Senan (Sam Keeley) is haunted by his past. Blood. Eating human flesh. He had no control after Conor (Tom Vaughan-Lawlor) bit him. Senan killed his brother. Now, years after the outbreak of the Maze virus across Europe, some 75% of former zombies have been returned to human consciousness but retain the memory of anti-social actions they could not control. Senan is one of their number, the cured. That leaves another 25% locked away in institutions. While the 25% sense that the 75% are like them and don’t attack them, they still pose a threat to everyone else who was never infected.
Senan has been reassigned to live with his bereaved sister-in-law Abbie (a terrific Ellen Page) who has agreed to take him in while he readjusts to society. He’s lucky: as the army’s Captain Cantor (Stuart Graham) tells him, not everyone’s family will have them back after what occurred. Just ask Conor: his father blames him for the death of his mother. Ireland is divided over the situation. The government talks of humane extermination for the 25%. Signs of a C with a diagonal slash though it have become the symbol to express anger towards the cured and there are ugly scenes and fighting on the streets.
Filmed amidst the familiar bricks and mortar of the streets of Northern Ireland, this is the zombie movie recast as a brutal essay on difference: us and them. People divided by forces not of their own making. Abbie just wants to raise her small son Cillian and feels tension between herself and the anti-cured world, between herself and Senan who may know exactly how her husband died, and between herself and Conor who she doesn’t trust but who feels an attraction towards her.
The cured are required to take low social position jobs as part of their reintegration and Senan finds himself assigned as assistant to the kindly Dr Lyons (Paula Malcomson) who is engaged on the treatment of virus sufferer Jo (Hilda Fay) for whom she believes a cure can be found.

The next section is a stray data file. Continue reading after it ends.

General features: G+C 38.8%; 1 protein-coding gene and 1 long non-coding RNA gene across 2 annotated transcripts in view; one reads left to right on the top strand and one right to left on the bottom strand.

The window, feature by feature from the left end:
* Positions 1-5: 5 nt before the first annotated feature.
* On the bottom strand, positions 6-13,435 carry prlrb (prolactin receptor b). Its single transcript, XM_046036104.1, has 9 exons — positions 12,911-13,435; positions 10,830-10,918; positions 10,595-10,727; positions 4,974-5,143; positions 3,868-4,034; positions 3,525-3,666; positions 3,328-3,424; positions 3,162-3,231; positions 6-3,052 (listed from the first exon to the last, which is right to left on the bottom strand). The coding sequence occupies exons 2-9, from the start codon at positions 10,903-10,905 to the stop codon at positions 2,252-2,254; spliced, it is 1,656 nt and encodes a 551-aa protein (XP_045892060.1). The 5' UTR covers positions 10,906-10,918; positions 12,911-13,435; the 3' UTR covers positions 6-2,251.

Conor becomes increasingly angered by the situation and rallies other cured to take action, starting with firebombing houses and ending, towards the finale, with the release of the 25% “because they’re like us”. With Senan becoming increasingly hostile to Conor’s actions, the two are set for a head on collision with Abbie’s son caught in the middle in a heart-stopping climax.
A zombie movie with a difference, this uses the genre to conjure up images of prejudice, sectarianism and the fuelling of hate. Images speak to Northern Ireland’s past: streets where it isn’t safe to walk, people assaulted or abused by army personnel, a masked assailant attacking a man in his family home. The narrative speaks equally to wider situations too – an Ireland divided by a Brexit border, a Britain rebooted as a Hostile Environment, a Europe set against refugees from outside, apartheid, the Holocaust… any situation where fear pits one group against another. That’s really not what you expect from a zombie movie.
Consequently, one wonders exactly what zombie movie fans will make of it. On the flip side, it remains to be seen whether art movie lovers who wouldn’t normally go near something like this can be persuaded to endure the violence and mayhem for the sake of the searing dramatic content. This being a brave attempt at something very different, which comes off, you should make the effort to go and watch it.
The Cured is out in the UK on Friday, May 11th. Watch the film trailer below: